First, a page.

1. Jul 24, 2009

### rockyshephear

Would it be possible to determine the value of G by setting two very well know masses side by side on a very well know surface of well known coefficient of friction, in a controlled environment, so that the force applied on the smaller by the larger would be transferred entirely in to heat (minus any molecular rearrangements). And the amount of the heat change in the system could somehow indicate G?

2. Jul 24, 2009

### sganesh88

I don't think the gravitational force between the masses(even if huge) would overcome even static friction in the first place. So no question of heat generation either.

3. Jul 24, 2009

### rockyshephear

If there's a tendency for force to pull regardless if it can, does that create energy being channeled into heat?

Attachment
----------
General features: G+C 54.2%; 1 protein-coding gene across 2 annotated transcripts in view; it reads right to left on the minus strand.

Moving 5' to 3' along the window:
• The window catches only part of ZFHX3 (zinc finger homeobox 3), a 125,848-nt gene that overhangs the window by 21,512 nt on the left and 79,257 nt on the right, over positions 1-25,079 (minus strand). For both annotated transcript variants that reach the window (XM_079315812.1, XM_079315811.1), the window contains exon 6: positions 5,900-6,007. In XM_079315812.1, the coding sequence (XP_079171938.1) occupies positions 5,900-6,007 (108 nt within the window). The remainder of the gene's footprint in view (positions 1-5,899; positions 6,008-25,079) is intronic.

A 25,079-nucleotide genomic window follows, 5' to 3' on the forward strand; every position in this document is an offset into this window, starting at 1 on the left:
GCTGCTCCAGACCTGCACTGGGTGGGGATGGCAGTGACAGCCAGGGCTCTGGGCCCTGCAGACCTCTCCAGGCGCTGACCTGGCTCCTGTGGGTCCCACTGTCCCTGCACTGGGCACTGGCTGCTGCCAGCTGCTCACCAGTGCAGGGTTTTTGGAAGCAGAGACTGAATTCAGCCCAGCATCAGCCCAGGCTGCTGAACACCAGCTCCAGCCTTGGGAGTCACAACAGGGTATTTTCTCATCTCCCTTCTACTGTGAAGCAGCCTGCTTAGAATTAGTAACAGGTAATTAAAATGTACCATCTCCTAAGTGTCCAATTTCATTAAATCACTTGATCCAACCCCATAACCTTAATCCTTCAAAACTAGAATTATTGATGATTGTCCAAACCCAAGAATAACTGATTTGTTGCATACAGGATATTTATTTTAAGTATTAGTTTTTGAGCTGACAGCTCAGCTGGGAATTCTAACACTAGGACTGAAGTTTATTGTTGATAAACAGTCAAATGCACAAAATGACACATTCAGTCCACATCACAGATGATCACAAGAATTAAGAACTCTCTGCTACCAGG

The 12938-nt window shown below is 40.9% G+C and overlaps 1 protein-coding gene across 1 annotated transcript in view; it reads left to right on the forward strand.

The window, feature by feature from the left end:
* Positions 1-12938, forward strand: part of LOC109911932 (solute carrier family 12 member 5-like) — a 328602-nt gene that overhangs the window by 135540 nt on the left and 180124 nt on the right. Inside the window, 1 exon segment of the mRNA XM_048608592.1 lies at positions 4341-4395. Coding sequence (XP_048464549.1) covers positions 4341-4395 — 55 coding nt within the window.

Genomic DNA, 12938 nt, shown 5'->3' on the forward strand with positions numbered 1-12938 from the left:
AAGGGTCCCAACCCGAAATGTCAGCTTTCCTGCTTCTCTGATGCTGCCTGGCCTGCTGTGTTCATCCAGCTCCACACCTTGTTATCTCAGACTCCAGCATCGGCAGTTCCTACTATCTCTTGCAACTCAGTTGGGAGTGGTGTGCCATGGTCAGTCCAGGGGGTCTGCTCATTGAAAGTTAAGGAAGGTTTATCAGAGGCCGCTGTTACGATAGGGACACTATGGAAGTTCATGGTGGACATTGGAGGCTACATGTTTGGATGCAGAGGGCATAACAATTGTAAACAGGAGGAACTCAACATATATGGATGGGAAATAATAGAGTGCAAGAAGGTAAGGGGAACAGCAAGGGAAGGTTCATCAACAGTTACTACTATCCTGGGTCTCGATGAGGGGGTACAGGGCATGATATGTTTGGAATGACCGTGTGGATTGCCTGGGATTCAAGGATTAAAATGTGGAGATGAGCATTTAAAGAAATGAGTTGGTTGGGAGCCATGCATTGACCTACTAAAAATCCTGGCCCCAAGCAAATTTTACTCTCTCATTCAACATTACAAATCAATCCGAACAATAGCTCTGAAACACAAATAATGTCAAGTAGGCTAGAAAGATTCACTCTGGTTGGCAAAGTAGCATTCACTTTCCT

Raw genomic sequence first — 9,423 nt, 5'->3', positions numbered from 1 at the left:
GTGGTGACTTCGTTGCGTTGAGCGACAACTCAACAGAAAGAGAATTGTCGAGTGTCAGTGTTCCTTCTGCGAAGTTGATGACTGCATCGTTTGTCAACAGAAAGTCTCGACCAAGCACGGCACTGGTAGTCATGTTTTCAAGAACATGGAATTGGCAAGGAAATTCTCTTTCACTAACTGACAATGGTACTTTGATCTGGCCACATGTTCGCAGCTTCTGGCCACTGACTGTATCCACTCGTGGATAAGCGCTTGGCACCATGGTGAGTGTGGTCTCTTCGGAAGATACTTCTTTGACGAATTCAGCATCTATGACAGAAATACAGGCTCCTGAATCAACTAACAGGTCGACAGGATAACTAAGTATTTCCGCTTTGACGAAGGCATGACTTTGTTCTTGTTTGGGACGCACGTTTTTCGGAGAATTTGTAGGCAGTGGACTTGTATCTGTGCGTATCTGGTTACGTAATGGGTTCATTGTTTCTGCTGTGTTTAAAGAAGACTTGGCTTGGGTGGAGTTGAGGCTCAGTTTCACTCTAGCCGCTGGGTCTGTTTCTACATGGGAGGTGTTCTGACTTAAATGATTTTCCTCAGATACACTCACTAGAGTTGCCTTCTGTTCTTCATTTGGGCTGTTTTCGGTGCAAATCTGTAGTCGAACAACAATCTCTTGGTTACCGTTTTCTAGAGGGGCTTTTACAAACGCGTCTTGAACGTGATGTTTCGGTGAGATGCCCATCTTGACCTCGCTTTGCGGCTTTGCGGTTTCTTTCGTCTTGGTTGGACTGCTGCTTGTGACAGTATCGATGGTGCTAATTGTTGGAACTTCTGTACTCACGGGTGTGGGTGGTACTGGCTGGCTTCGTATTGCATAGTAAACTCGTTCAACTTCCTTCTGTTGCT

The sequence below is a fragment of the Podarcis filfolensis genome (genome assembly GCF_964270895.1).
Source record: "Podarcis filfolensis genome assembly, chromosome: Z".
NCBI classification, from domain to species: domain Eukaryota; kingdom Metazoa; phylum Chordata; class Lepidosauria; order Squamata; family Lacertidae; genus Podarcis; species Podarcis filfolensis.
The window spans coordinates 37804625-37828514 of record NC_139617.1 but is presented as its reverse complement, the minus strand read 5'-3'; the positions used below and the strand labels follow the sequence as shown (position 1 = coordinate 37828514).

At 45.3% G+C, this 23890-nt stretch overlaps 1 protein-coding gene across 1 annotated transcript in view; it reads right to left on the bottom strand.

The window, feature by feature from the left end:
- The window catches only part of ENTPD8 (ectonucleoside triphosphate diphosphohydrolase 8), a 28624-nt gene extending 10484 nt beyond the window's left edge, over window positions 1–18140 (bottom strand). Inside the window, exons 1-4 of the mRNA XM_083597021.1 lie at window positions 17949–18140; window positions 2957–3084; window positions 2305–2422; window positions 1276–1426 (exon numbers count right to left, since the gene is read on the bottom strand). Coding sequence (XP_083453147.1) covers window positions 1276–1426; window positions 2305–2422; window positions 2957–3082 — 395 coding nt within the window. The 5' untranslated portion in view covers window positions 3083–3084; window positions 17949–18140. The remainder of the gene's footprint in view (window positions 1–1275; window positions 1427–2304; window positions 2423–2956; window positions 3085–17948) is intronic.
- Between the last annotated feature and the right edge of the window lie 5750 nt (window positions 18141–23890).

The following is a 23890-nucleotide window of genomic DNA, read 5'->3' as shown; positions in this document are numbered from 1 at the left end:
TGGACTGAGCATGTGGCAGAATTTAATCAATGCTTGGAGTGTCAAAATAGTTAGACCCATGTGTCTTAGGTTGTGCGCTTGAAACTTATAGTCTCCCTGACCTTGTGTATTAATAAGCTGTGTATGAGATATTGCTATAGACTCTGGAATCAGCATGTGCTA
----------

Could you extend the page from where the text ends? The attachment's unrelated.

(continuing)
4. Jul 24, 2009

### sganesh88

Force's tendency is to change the momentum. That is what defines it. And if there is no component of displacement in the direction of force, it doesn't do work. Meaning, it doesn't change the energy of the body on which it acts. In this case there is no displacement at all.

5. Jul 24, 2009

### rockyshephear

So If I attach a thick tight rubber band around my body and a telephone pole, I'm not moving towards it so you're saying I don't feel any force? I only feel force when I give in to the pull of the rubber band??

6. Jul 24, 2009

### Born2bwire

If you are not moving then you are not experiencing a net force. For heat to be dissipated via friction you must be doing work, hence a force applied over distance.

7. Jul 24, 2009

### sganesh88

I said the force wouldn't be doing any work. Didn't say anything about what you 'feel'. You feel a force when the part of your body subject to the force tries to move while the remaining parts oppose it, whether the entire body gives in or not.